Mr. Takashima: Before going into that, I would like to reiterate that to provide the necessary rescue operation, whatever the form may be, for Japanese nationals in peril abroad is a main mission and responsibility of the Government. Based on that notion, we did our best to rescue those five Japanese nationals trapped in Iraq as hostages or captives.

    The term of self responsibility which is expected to be borne by the Japanese nationals abroad is a kind of common sense we expect to see all nationals to have when they go abroad, since their personal safety cannot be guaranteed by the Japanese Government when they are outside of the country. We hope that they will take necessary precautionary measures not to become entangled in the kinds of difficulties and dangers that threaten their lives.

    In terms of the situation in Iraq, we have been issuing a number of travel advisories calling for Japanese to stay away from Iraq because of security reasons. If Japanese nationals dare to go into Iraq, then they have to take utmost care of themselves, as a self-responsibility to protect themselves and to stay away from any sort of danger.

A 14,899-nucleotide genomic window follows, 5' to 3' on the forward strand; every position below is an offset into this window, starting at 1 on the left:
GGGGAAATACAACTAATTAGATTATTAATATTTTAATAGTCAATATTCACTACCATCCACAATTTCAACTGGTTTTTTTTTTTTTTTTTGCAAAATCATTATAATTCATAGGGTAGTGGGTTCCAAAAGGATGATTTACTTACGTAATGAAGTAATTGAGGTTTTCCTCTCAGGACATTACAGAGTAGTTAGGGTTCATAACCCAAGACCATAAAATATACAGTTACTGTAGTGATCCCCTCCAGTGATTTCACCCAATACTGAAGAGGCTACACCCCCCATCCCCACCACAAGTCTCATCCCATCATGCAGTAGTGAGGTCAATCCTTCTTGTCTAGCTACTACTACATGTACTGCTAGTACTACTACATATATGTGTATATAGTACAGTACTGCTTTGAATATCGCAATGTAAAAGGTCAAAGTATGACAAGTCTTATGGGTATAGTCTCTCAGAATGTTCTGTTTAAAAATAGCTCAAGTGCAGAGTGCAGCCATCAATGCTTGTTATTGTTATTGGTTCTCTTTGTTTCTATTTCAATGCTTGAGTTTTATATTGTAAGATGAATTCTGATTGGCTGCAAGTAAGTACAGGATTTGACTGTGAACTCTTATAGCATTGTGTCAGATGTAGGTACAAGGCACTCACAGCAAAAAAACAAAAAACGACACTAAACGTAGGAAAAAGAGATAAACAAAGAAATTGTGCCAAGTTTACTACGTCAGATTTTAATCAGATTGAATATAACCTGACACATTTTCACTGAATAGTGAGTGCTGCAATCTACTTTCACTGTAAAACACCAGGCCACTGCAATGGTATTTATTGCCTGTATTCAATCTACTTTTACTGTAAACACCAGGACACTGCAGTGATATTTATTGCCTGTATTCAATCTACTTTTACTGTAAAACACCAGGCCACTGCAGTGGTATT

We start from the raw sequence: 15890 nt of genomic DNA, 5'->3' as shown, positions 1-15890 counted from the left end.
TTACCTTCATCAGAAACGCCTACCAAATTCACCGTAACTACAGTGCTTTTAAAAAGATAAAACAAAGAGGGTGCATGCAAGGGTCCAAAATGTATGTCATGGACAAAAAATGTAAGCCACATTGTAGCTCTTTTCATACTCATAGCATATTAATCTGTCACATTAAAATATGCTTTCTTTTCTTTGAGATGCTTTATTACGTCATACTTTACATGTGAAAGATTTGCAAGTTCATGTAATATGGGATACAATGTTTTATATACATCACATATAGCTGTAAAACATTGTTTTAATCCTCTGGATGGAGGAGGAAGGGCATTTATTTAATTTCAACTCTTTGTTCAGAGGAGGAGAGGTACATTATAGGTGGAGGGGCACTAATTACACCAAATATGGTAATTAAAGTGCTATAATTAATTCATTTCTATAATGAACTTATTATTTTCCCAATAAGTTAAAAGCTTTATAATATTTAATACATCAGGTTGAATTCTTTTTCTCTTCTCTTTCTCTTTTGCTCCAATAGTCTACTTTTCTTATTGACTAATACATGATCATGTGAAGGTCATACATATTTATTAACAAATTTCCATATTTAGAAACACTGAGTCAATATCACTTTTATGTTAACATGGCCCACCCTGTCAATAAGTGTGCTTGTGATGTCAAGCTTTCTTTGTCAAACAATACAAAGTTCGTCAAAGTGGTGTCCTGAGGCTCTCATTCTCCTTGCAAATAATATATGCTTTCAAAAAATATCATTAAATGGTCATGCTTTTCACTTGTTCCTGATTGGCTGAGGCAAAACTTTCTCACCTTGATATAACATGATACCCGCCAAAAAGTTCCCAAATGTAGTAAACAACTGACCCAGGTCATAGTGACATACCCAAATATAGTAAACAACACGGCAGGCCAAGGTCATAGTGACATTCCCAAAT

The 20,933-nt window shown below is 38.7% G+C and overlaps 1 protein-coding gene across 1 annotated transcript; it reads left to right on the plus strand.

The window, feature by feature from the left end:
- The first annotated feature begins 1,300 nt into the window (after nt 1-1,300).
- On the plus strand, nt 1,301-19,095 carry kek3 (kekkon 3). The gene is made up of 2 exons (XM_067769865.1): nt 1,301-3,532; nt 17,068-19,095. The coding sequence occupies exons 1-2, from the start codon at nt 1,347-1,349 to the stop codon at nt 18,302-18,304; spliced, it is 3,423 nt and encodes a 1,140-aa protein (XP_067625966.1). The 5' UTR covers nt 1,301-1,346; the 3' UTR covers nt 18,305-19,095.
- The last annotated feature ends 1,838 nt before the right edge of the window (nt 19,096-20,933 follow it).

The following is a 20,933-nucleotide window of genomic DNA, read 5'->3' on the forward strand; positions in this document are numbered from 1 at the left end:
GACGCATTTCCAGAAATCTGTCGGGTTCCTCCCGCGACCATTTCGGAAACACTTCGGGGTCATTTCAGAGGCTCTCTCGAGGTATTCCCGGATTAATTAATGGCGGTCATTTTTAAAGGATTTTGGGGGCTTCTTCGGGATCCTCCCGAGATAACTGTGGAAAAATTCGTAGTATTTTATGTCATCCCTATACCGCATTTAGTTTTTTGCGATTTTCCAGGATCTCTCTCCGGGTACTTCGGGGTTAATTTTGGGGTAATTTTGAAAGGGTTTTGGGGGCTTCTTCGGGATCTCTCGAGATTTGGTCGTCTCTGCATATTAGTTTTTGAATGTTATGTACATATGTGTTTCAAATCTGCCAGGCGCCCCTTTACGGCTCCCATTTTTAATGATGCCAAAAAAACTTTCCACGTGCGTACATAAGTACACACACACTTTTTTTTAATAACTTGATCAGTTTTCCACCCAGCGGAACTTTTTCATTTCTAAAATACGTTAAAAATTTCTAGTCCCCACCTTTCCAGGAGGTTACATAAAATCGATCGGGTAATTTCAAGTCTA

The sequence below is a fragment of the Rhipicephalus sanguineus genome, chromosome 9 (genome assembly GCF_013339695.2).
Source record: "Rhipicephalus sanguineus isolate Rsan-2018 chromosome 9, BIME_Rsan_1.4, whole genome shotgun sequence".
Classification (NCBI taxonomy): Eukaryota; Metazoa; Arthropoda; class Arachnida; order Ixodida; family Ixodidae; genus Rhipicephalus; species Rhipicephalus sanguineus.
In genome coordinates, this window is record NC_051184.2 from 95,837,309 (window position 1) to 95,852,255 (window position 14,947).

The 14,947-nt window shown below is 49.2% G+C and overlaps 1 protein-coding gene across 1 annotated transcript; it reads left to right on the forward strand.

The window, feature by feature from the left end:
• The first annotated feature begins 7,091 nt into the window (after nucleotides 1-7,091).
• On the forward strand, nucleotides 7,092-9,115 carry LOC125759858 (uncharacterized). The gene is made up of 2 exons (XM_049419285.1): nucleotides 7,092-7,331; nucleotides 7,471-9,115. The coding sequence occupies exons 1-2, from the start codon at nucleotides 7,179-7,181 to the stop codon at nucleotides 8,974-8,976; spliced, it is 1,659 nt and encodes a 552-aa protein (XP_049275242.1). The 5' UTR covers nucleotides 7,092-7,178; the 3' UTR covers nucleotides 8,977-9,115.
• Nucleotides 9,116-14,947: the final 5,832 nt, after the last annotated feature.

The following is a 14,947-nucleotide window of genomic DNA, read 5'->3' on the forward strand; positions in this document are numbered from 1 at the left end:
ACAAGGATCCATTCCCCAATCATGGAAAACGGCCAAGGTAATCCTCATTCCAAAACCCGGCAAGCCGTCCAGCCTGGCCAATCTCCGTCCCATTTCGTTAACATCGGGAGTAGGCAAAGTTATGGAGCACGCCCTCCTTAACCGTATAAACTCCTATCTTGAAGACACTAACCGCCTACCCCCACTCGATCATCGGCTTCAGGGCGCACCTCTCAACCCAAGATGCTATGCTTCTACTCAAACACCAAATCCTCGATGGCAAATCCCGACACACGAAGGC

Q: Do you have at this moment a clear assessment of how many Japanese NGO officials or journalists are in Iraq?

    Mr. Takashima: In view of the fact that those five Japanese were captured by armed groups, we believe that it will make any Japanese nationals who might be in Iraq unsafe if we disclose the number of the Japanese staying in Iraq at this moment. Therefore, we have decided not to disclose any figure.

    Related Information (The Issue of Iraq)
  3. Questions concerning supposed statements made by officials of the Defense Agency

    Q: I have a question related to a recent statement made by some high-ranking officials from the Defense Agency at a press conference and stated two things. One was that it was important to reconsider the notion of collective defense. The other notion is that it is expected for the involvement of the United Nations (UN) in Iraq to greatly help the Japanese SDF in their humanitarian work. Do you have any comment on these two points which were raised by Defense officials?

    Mr. Takashima: We have been saying that UN involvement is essential to bring about success in the work toward Iraqi reconstruction and rehabilitation. As such, we welcome UN Special Envoy Lakhdar Brahimi's recent announcement of his idea of creation of a necessary framework of administration before the handover of sovereignty from the coalition forces to Iraq is implemented. We also welcome UN Secretary General Kofi Annan's statement that the UN will play an important role in the reconstruction of Iraq.